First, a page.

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Appearances can be deceptive

The Kimberley Process for monitoring the diamond trade has earned praise as a model for cooperation between governments, businesses and civil society. One of the three sides, however, is now considering withdrawal. Civil society organisations are backing away in protest against the scheme’s failure to sanction human rights violations by governments’ security forces and by private sector companies.

By Anne Jung and Marie Müller

It was about a global business – so the meeting of the Kimberly Process (KP) in the Democratic Republic of the Congo attracted 75 delegations from national governments in June. Representatives of industry and civil society organisations (CSOs) attended the event too. More than ten years ago, delegates of these three sectors launched the KP, which is considered one of the most important certification systems for preventing trade in conflict resources. Now, however, the alliance is close to breaking up. The civil so­ciety coalition left the Kinshasa conference early. This gesture was a dramatic way to emphasise that CSOs from Africa, Europe and North America demand a tighter control regime for the gem trade.

The Kimberley Process was initiated in 2000 under pressure from the UN and CSOs that were alarmed by the lively trade in conflict diamonds in the late 1990s. The CSOs wanted to stop mining in African war zones and prevent rebel groups from buying arms with “blood diamond” profits.

In public perception, the KP is often mistakenly regarded as a tool for sanctioning all forms of human rights violations. In truth, the official definition of the KP only targets the business done by rebel groups. Strictly speaking, any use of force ordered by a government is not the concern of the KP, nor are inhumane working conditions in mining.

This narrow definition caused controversy when state-sponsored violence and smuggling escalated in Zimbabwe’s diamond fields. In late 2008, thousands of people were expelled from diamond rich Marange; hundreds died in military operations. Even today, soldiers force workers to dig for diamonds in that area. The KP meeting in Kinshasa drafted an agreement on the matter, but it was too vague to really protect workers in Zimbabwe’s diamond fields. The draft agreement did not define any control mechanism to prevent illegal diamonds from entering the global supply chain. Nor did it make proposals to protect local human rights workers who report violence and trafficking committed by governmental security forces. Independent KP monitoring is impossible in Zimbabwe.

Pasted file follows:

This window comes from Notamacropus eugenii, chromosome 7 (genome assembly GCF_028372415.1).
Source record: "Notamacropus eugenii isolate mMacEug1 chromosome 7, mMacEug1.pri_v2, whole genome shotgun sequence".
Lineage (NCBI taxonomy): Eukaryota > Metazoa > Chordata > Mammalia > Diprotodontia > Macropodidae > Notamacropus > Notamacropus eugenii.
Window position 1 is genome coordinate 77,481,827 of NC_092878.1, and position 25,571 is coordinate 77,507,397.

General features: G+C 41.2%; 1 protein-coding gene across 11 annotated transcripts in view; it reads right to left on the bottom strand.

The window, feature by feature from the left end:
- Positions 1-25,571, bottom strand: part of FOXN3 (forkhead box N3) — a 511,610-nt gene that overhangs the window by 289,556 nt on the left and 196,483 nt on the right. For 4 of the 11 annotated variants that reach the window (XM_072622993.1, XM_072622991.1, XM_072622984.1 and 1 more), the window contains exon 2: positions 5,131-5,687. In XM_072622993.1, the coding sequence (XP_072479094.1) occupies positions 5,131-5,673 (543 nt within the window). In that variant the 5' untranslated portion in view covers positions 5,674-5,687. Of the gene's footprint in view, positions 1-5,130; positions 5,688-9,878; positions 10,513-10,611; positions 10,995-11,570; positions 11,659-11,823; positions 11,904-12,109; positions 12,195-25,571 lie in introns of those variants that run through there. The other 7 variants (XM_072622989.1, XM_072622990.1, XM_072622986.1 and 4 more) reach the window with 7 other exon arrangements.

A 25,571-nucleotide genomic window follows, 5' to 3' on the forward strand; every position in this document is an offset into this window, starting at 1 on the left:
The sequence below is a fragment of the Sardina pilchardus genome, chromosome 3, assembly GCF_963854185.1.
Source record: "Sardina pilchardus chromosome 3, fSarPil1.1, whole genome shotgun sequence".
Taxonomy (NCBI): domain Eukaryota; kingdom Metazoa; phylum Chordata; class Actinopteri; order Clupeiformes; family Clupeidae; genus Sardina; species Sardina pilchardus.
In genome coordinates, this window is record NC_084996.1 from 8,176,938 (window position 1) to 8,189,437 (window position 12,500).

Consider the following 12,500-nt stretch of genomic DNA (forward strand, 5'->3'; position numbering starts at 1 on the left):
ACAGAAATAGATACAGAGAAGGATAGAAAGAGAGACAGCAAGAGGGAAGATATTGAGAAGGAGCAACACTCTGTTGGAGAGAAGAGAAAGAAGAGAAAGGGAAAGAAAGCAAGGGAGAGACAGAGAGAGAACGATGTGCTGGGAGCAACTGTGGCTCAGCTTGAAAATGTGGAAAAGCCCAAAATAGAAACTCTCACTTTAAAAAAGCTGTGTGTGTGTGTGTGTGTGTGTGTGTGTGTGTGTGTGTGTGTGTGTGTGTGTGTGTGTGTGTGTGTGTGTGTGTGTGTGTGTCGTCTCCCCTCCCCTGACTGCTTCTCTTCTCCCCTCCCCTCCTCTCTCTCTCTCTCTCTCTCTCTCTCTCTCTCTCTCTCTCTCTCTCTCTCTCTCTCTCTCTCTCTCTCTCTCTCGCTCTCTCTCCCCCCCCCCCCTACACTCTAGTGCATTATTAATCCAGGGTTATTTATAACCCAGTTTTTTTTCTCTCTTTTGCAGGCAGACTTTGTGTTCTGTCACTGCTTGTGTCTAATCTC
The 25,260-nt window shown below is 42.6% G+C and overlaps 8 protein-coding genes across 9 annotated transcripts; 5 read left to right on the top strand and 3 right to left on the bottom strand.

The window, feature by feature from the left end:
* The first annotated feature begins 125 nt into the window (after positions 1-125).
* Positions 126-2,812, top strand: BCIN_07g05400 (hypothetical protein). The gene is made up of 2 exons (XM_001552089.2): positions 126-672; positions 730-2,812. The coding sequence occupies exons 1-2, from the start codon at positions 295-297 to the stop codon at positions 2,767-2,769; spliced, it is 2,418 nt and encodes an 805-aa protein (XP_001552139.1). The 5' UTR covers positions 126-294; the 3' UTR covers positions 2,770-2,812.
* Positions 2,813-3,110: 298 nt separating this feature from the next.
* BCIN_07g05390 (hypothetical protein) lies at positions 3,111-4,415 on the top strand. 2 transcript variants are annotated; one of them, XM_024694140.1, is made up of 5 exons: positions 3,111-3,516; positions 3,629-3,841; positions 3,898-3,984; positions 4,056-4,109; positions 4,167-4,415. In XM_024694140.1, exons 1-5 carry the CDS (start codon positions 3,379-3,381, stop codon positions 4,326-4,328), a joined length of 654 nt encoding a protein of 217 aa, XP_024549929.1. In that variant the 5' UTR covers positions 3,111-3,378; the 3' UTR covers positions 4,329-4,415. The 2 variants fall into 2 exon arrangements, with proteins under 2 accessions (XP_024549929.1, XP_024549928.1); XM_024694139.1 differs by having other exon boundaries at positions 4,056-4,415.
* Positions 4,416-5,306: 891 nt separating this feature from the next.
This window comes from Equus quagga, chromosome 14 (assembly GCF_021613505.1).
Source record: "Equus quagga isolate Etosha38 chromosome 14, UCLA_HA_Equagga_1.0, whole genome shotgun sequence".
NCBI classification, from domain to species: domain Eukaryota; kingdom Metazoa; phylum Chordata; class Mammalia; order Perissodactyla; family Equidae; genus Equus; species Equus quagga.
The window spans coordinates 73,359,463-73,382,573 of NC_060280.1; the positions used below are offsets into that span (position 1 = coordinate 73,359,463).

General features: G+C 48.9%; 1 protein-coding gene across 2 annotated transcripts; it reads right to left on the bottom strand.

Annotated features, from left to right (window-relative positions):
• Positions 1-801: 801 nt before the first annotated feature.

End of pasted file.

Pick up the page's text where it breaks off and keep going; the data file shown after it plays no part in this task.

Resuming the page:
Another problem is that the KP certification system is not legally binding. Since it is based on voluntary participation, there is a risk of private sector companies using the KP only to enhance their public image. Even the system of super­vision is discretionary: KP members exchange delegations, but reports are neither verified independently, nor is the KP supervisory committee prepared to call to account members that repeatedly break the rules.

The CSOs in the KP represent communities that have suffered from diamond-fuelled conflicts. They feel they cannot stay part of the KP if it fails to protect the people concerned. The demand for reform is important and must be made in public, precisely because governments all over the world cite the KP as a model certification system – the German government recently did so in its raw materials strategy. Necessary steps include making members’ commitments legally binding and establishing an independent review board. The implementation of the KP must not depend on the political will of the country in question. Unless the civil society coalition is recognised as an equal part of the tripartite structure, the entire concept is at risk of becoming a farce.